"It's possible to detect the attack, but it is very hard to block it" using current software, said Thomas Longstaff, senior technical researcher for Software Engineering Institute at Carnegie Mellon University, during a panel presentation Tuesday.
A garden-variety denial-of-service attack uses a single server to attempt to tie up a network's connection, denying its users access to or from the Internet.
Distributed coordinated attacks, however, use hundreds or thousands of servers co-opted by a malicious programmer to tag-team a single server.
Because so many servers are used, each attack can be camouflaged as a legitimate connection attempt, making it difficult for the victim's intrusion software to identify that it is under attack and impossible to identify just who is attacking.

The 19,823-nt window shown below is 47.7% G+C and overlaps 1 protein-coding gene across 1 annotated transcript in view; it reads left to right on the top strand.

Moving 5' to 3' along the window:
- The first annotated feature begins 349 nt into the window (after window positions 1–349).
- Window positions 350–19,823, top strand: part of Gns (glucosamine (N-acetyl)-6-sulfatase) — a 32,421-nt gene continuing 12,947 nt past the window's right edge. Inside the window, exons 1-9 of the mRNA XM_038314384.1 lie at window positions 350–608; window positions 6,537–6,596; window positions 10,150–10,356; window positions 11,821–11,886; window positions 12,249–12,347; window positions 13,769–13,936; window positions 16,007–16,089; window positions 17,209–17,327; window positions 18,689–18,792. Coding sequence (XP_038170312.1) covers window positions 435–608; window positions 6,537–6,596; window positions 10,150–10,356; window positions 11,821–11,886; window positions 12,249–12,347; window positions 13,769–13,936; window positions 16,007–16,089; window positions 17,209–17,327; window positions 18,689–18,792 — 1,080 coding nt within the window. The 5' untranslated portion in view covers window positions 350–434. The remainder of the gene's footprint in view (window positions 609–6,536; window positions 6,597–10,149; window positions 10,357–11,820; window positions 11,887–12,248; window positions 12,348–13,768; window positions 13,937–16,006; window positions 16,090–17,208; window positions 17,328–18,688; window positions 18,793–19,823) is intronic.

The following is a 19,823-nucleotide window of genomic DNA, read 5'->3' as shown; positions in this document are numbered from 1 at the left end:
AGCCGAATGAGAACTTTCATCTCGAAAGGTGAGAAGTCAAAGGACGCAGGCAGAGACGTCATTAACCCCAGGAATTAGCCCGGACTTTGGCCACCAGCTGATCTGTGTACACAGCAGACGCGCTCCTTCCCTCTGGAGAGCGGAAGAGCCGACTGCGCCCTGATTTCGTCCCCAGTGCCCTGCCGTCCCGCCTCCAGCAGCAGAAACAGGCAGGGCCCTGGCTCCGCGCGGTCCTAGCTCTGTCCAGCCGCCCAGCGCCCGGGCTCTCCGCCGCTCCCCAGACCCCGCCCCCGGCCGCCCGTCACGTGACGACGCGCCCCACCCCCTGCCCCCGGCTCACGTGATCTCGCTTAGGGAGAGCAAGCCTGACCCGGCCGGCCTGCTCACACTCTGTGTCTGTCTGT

"Typically, you block the single network address that is attacking you," said Longstaff
, whose group works with the Computer Emergency Response Team Coordination Center at Carnegie Mellon
CERT/CC tracks and responds to network attacks.
"By spreading out the attack over a large number of addresses, it becomes much harder to deal with.
A 'handful' of attacks Longstaff
and others have already locked horns with intruders using the distributed coordinated method of attack.
In the past six weeks, a "handful of sites" have been attacked, taking them off the Internet for an unspecified amount of time, he
would not give any more details.